HB 1205: “Do you know what ‘beat-down’ means?”

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Please, hammer, don't hurt him. Much.

I never got around to doing a legislative preview of HB 1205, the Water Additive Accountability Act proposed by former hate group chairman Loy Mauch (R-Crazydelphia), possibly at the behest of nuttier-than-squirrel-turds Jeannie Burlsworth and Secure Arkansas. The bill was aimed to prevent the addition of flouride as well as “lithium … to alter human mood imbalances and statin drugs to affect human cholesterol” to the water supply. You know, the typical Secure Arkansas insanity disguised as the “protection of personal property rights and civil liberties of all Arkansans.

This bill went to the House Public Health Committee yesterday, and, rather than simply vote the bill down as unnecessary and silly, Rep. Tracy Pennartz (D-65) decided to take Rep. Mauch to task for the section of the bill labeled “Findings.” That section stated that “The General Assembly finds” a number of things, including an increase in “public policy discussions of the prospects of adding” the above-mentioned substances to the water and that “chemical products are now more frequently sourced from China, Japan, Russia, and Mexico with no state requirement for batch testing for content and impurities.” Rep. Pennartz asked the correct and logical question: if the General Assembly “finds” these things, then where is the written documentation of such findings?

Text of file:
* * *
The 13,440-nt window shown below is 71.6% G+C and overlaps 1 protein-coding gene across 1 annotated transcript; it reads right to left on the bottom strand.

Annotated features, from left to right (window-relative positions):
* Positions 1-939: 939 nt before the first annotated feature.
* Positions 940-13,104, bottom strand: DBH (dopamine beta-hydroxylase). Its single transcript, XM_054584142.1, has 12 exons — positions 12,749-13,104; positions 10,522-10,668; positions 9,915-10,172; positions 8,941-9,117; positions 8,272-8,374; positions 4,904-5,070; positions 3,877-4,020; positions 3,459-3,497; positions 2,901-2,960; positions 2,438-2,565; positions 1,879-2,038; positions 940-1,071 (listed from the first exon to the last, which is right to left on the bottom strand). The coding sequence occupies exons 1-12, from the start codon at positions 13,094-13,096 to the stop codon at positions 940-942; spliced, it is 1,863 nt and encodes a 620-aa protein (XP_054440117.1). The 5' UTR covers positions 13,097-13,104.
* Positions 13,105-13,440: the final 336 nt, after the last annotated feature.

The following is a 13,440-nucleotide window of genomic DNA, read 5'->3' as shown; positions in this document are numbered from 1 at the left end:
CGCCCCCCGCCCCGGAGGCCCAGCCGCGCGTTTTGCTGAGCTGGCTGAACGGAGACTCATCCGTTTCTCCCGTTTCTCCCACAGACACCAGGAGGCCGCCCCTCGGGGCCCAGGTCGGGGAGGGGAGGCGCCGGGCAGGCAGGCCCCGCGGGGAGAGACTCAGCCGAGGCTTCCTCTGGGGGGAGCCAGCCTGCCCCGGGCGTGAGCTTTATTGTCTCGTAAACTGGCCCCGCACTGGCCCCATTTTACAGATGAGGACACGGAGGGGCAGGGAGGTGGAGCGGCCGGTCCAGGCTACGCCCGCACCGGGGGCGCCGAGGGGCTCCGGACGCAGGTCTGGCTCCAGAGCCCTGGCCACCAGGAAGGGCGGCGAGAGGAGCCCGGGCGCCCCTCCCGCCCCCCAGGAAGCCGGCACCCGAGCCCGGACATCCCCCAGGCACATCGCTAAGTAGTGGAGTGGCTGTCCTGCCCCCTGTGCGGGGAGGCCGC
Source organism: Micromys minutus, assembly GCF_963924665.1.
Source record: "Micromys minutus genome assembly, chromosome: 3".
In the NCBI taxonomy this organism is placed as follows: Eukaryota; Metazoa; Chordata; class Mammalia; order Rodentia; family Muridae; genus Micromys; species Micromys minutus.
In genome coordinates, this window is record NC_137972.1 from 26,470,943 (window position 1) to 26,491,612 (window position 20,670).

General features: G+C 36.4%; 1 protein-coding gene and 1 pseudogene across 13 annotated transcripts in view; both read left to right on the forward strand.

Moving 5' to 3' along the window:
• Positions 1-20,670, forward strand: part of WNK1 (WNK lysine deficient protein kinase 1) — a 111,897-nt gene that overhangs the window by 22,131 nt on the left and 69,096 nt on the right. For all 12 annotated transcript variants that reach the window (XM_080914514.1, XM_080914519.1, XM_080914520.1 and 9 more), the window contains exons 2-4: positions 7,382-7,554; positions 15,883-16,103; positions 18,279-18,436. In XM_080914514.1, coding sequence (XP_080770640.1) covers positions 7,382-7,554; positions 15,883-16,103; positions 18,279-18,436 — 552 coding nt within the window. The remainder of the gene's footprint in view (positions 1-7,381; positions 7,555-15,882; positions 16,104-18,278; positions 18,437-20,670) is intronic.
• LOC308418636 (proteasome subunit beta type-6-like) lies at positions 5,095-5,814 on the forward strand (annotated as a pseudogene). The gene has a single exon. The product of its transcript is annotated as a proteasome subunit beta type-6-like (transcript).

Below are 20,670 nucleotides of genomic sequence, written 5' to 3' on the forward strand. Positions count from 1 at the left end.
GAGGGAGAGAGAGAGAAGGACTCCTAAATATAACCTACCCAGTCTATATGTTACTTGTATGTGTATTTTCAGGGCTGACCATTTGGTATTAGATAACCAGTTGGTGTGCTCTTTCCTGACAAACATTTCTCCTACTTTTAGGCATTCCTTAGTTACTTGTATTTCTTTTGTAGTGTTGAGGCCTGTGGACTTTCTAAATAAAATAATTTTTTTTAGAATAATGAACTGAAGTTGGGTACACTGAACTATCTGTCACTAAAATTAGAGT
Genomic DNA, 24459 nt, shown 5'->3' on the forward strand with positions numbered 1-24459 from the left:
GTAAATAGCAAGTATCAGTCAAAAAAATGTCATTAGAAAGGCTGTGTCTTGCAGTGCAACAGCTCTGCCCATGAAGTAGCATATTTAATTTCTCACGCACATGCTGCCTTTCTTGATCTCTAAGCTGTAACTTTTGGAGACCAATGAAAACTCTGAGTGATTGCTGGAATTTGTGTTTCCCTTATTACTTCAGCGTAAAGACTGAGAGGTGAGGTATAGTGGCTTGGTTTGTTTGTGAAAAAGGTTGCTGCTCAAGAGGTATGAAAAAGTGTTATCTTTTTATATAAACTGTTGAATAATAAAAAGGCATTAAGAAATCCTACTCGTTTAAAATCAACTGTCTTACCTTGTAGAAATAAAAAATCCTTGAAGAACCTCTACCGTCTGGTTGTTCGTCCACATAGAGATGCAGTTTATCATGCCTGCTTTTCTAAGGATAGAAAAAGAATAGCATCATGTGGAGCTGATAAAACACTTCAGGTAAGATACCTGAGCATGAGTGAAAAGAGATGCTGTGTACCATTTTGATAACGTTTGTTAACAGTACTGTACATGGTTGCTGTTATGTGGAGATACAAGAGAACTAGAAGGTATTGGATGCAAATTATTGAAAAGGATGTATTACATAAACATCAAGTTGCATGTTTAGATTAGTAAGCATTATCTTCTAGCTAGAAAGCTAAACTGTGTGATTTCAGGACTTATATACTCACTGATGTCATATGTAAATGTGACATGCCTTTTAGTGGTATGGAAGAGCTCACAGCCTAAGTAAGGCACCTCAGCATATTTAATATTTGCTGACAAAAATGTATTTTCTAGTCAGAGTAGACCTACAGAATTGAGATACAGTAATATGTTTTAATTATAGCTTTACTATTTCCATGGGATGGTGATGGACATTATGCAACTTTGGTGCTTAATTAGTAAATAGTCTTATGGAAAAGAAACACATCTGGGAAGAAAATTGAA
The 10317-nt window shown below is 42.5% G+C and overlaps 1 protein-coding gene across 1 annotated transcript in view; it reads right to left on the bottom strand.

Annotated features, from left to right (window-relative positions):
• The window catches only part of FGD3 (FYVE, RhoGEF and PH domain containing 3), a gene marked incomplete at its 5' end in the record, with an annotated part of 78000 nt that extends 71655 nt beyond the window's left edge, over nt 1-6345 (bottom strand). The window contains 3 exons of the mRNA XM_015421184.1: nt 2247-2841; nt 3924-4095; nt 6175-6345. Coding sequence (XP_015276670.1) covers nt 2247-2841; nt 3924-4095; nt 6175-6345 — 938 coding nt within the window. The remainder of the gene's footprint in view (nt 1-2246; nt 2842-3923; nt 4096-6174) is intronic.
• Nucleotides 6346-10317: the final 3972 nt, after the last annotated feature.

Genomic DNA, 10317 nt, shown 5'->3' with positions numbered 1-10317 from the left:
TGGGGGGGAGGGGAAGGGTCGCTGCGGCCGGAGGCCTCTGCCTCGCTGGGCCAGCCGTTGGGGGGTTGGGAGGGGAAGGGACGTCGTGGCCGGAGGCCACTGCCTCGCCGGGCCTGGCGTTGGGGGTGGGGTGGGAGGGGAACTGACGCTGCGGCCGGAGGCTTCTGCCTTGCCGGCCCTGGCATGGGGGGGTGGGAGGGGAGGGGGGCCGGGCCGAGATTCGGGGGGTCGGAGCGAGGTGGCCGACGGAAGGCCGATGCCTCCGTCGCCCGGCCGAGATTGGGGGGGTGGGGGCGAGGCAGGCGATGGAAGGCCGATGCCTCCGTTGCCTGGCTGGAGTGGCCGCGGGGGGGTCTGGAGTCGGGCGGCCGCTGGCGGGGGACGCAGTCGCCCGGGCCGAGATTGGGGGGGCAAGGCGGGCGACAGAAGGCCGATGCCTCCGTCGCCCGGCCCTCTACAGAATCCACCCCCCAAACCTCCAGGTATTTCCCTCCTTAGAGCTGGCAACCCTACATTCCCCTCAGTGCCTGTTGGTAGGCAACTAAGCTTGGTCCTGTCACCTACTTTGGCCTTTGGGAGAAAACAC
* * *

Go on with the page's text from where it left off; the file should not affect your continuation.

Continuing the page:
Thanks to the wonder that is the worldwide web, this tete-a-tete was captured on video, so you can watch Rep. Mauch’s response. (Yes, I realize that this has been posted elsewhere, but it was too good to pass up posting here as well.)

Seriously, where does this exchange rank on a scale of 1 to fantastic?

Pennartz: “Do you understand what the term ‘findings’ means?”
Mauch: “Yes, ma’am.”
P: “OK, line 31: ‘The General Assembly,’ do you understand what that means?”
M:”Yes.”

In the end, the committee (SPOILER ALERT) did not approve Rep. Mauch’s bill. Maybe a committee will be more friendly if and when Rep. Mauch ever gets around to filing a bill to establish John Wilkes Booth’s birthday as a holiday or to secede from the union.